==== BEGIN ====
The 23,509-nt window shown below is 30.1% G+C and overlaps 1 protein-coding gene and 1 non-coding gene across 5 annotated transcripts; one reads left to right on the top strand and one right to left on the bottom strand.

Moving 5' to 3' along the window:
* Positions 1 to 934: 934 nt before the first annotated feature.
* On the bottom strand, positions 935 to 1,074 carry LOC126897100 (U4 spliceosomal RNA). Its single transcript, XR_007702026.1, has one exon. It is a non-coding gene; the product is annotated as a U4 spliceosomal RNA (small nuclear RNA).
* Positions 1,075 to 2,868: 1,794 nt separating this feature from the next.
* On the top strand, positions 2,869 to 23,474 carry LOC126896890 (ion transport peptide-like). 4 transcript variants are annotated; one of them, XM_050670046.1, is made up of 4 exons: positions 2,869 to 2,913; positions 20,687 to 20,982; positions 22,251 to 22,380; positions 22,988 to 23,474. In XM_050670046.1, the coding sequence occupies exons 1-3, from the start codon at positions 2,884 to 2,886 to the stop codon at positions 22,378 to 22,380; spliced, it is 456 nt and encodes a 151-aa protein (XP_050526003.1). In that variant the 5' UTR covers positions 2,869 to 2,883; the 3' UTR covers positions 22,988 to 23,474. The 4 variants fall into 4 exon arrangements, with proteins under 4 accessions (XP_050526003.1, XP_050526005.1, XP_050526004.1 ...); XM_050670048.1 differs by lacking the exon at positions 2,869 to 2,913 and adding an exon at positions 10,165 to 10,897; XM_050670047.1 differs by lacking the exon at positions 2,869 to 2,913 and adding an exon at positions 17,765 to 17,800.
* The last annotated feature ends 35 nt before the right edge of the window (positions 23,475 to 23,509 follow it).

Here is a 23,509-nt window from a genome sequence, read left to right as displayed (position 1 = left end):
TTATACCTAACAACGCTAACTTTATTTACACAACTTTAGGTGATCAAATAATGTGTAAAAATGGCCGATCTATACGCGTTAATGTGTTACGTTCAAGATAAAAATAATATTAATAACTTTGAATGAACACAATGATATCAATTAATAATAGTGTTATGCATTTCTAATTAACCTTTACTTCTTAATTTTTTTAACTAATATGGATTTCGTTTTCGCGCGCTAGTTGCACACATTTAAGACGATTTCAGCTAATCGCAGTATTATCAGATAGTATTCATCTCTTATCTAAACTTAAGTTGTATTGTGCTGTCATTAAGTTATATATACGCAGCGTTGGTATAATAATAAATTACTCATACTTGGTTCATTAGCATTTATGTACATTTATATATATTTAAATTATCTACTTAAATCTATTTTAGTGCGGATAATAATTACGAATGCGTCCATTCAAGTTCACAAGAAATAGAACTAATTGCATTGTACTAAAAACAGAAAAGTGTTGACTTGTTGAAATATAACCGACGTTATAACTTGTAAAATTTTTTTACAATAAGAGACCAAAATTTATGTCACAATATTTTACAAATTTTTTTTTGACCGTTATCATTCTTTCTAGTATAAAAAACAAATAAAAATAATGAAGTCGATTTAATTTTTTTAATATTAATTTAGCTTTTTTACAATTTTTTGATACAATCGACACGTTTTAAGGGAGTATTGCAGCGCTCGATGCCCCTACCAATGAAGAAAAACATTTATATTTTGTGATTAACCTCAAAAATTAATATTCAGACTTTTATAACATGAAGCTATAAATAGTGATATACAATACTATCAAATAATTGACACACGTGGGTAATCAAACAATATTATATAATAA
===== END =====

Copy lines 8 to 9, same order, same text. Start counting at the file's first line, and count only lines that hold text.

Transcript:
Here is a 23,509-nt window from a genome sequence, read left to right as displayed (position 1 = left end):
TTATACCTAACAACGCTAACTTTATTTACACAACTTTAGGTGATCAAATAATGTGTAAAAATGGCCGATCTATACGCGTTAATGTGTTACGTTCAAGATAAAAATAATATTAATAACTTTGAATGAACACAATGATATCAATTAATAATAGTGTTATGCATTTCTAATTAACCTTTACTTCTTAATTTTTTTAACTAATATGGATTTCGTTTTCGCGCGCTAGTTGCACACATTTAAGACGATTTCAGCTAATCGCAGTATTATCAGATAGTATTCATCTCTTATCTAAACTTAAGTTGTATTGTGCTGTCATTAAGTTATATATACGCAGCGTTGGTATAATAATAAATTACTCATACTTGGTTCATTAGCATTTATGTACATTTATATATATTTAAATTATCTACTTAAATCTATTTTAGTGCGGATAATAATTACGAATGCGTCCATTCAAGTTCACAAGAAATAGAACTAATTGCATTGTACTAAAAACAGAAAAGTGTTGACTTGTTGAAATATAACCGACGTTATAACTTGTAAAATTTTTTTACAATAAGAGACCAAAATTTATGTCACAATATTTTACAAATTTTTTTTTGACCGTTATCATTCTTTCTAGTATAAAAAACAAATAAAAATAATGAAGTCGATTTAATTTTTTTAATATTAATTTAGCTTTTTTACAATTTTTTGATACAATCGACACGTTTTAAGGGAGTATTGCAGCGCTCGATGCCCCTACCAATGAAGAAAAACATTTATATTTTGTGATTAACCTCAAAAATTAATATTCAGACTTTTATAACATGAAGCTATAAATAGTGATATACAATACTATCAAATAATTGACACACGTGGGTAATCAAACAATATTATATAATAA